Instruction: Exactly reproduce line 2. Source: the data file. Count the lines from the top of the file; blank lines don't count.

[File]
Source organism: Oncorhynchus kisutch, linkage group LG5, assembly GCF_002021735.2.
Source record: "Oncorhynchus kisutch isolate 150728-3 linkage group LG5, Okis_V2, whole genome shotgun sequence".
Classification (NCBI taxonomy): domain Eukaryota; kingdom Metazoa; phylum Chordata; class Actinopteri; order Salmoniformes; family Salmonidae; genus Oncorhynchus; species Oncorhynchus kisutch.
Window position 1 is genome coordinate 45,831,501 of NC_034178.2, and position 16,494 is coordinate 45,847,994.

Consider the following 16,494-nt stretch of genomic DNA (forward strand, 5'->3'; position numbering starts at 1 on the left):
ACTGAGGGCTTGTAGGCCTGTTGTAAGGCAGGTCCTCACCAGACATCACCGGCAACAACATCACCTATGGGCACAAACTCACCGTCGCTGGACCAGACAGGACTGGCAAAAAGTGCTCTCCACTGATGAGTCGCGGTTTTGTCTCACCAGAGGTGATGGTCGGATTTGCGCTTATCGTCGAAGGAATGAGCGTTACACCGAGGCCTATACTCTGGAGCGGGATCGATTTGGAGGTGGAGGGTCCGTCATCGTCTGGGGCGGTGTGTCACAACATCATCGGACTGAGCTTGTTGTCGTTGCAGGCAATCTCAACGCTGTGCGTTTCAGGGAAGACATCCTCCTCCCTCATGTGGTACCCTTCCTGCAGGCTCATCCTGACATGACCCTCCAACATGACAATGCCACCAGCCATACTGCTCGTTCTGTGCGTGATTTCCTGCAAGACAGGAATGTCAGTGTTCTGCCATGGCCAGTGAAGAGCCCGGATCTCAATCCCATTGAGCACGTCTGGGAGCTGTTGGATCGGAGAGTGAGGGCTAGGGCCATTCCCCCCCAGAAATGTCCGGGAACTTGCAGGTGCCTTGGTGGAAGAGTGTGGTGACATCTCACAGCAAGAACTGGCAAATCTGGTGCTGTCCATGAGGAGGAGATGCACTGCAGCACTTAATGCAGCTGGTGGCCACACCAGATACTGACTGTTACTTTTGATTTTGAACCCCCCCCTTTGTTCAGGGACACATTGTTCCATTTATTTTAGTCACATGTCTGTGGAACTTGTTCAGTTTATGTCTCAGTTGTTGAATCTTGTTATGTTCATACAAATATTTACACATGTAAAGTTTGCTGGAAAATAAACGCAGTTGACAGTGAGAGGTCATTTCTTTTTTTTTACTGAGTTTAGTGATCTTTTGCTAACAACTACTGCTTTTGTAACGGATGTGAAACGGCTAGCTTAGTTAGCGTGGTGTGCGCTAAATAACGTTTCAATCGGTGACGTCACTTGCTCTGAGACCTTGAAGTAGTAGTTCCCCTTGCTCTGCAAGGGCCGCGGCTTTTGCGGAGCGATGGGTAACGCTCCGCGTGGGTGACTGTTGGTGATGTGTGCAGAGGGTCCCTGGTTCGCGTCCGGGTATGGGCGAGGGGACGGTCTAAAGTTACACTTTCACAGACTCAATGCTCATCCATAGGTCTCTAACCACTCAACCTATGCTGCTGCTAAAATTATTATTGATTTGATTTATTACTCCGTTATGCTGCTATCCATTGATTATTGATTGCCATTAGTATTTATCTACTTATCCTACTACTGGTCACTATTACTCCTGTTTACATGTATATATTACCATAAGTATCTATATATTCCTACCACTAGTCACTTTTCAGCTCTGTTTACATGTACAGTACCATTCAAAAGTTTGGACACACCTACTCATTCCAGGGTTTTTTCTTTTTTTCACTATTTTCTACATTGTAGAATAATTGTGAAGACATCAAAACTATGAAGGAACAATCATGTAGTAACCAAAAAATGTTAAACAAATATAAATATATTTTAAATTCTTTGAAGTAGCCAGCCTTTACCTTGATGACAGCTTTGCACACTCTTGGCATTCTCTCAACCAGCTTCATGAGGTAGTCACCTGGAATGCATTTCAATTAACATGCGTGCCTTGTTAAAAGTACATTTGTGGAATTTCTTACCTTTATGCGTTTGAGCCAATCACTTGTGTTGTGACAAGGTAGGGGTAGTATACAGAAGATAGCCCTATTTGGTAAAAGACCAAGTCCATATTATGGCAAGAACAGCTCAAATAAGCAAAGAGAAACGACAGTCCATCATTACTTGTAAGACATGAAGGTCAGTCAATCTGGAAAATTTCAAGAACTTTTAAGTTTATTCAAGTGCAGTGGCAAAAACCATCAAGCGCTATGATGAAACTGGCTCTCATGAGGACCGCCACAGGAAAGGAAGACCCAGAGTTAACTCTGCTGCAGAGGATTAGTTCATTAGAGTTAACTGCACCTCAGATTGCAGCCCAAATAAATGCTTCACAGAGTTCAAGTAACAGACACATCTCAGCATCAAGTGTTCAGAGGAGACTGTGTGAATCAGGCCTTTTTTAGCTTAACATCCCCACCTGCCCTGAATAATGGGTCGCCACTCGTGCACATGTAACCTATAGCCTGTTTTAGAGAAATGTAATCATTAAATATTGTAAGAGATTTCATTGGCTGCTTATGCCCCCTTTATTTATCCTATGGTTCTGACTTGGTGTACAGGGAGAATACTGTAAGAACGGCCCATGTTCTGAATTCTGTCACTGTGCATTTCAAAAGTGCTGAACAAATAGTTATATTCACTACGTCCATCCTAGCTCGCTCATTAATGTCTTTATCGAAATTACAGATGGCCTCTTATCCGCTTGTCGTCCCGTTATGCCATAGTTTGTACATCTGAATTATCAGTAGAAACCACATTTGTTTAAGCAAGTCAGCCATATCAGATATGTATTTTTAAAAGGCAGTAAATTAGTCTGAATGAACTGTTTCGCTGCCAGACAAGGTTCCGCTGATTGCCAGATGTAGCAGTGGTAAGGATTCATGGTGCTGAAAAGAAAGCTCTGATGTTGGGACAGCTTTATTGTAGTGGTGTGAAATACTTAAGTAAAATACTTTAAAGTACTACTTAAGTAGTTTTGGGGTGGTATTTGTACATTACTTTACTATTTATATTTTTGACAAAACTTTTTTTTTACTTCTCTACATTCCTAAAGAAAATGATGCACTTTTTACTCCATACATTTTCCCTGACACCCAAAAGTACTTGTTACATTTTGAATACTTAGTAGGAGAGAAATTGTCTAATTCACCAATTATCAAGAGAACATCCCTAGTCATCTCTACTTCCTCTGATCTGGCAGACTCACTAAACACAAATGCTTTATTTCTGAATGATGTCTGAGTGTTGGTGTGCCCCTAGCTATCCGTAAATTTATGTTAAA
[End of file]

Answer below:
Source record: "Oncorhynchus kisutch isolate 150728-3 linkage group LG5, Okis_V2, whole genome shotgun sequence".